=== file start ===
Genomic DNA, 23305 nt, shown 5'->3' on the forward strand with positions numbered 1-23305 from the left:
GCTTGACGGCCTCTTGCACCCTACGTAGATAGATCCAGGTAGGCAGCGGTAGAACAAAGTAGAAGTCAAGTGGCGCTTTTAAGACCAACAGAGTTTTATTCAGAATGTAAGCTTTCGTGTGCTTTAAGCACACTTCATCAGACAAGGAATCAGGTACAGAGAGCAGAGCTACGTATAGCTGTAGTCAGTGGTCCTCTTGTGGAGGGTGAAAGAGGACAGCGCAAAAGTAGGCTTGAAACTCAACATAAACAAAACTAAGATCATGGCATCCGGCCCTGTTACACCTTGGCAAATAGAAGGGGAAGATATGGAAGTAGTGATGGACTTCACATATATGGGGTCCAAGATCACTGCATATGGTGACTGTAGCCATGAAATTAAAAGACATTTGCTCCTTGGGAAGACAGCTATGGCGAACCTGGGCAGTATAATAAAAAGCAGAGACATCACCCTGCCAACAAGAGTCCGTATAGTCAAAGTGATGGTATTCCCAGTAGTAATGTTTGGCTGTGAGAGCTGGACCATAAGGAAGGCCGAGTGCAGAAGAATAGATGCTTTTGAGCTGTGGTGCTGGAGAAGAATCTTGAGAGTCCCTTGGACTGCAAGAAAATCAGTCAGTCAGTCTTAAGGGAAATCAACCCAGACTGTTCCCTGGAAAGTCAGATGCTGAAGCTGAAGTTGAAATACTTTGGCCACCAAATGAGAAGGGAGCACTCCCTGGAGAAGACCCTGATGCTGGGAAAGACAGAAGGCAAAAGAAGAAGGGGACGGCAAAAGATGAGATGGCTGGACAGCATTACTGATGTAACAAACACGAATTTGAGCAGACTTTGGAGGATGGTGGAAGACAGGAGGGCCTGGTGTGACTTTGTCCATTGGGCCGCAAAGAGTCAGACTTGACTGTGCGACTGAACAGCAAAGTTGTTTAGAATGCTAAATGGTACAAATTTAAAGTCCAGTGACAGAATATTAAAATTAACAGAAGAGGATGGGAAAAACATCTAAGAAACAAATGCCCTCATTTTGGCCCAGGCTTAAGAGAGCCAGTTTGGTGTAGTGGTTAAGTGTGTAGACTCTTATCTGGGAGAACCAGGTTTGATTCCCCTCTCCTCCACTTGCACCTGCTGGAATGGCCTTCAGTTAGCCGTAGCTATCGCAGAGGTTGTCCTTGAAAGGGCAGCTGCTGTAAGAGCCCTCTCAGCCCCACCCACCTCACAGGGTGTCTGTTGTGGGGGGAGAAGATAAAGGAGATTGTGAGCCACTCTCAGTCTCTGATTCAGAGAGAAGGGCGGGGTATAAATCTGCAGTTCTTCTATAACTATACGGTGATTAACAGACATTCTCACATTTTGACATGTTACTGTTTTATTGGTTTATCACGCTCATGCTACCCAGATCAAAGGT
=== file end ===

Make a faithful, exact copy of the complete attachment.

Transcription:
Genomic DNA, 23305 nt, shown 5'->3' on the forward strand with positions numbered 1-23305 from the left:
GCTTGACGGCCTCTTGCACCCTACGTAGATAGATCCAGGTAGGCAGCGGTAGAACAAAGTAGAAGTCAAGTGGCGCTTTTAAGACCAACAGAGTTTTATTCAGAATGTAAGCTTTCGTGTGCTTTAAGCACACTTCATCAGACAAGGAATCAGGTACAGAGAGCAGAGCTACGTATAGCTGTAGTCAGTGGTCCTCTTGTGGAGGGTGAAAGAGGACAGCGCAAAAGTAGGCTTGAAACTCAACATAAACAAAACTAAGATCATGGCATCCGGCCCTGTTACACCTTGGCAAATAGAAGGGGAAGATATGGAAGTAGTGATGGACTTCACATATATGGGGTCCAAGATCACTGCATATGGTGACTGTAGCCATGAAATTAAAAGACATTTGCTCCTTGGGAAGACAGCTATGGCGAACCTGGGCAGTATAATAAAAAGCAGAGACATCACCCTGCCAACAAGAGTCCGTATAGTCAAAGTGATGGTATTCCCAGTAGTAATGTTTGGCTGTGAGAGCTGGACCATAAGGAAGGCCGAGTGCAGAAGAATAGATGCTTTTGAGCTGTGGTGCTGGAGAAGAATCTTGAGAGTCCCTTGGACTGCAAGAAAATCAGTCAGTCAGTCTTAAGGGAAATCAACCCAGACTGTTCCCTGGAAAGTCAGATGCTGAAGCTGAAGTTGAAATACTTTGGCCACCAAATGAGAAGGGAGCACTCCCTGGAGAAGACCCTGATGCTGGGAAAGACAGAAGGCAAAAGAAGAAGGGGACGGCAAAAGATGAGATGGCTGGACAGCATTACTGATGTAACAAACACGAATTTGAGCAGACTTTGGAGGATGGTGGAAGACAGGAGGGCCTGGTGTGACTTTGTCCATTGGGCCGCAAAGAGTCAGACTTGACTGTGCGACTGAACAGCAAAGTTGTTTAGAATGCTAAATGGTACAAATTTAAAGTCCAGTGACAGAATATTAAAATTAACAGAAGAGGATGGGAAAAACATCTAAGAAACAAATGCCCTCATTTTGGCCCAGGCTTAAGAGAGCCAGTTTGGTGTAGTGGTTAAGTGTGTAGACTCTTATCTGGGAGAACCAGGTTTGATTCCCCTCTCCTCCACTTGCACCTGCTGGAATGGCCTTCAGTTAGCCGTAGCTATCGCAGAGGTTGTCCTTGAAAGGGCAGCTGCTGTAAGAGCCCTCTCAGCCCCACCCACCTCACAGGGTGTCTGTTGTGGGGGGAGAAGATAAAGGAGATTGTGAGCCACTCTCAGTCTCTGATTCAGAGAGAAGGGCGGGGTATAAATCTGCAGTTCTTCTATAACTATACGGTGATTAACAGACATTCTCACATTTTGACATGTTACTGTTTTATTGGTTTATCACGCTCATGCTACCCAGATCAAAGGT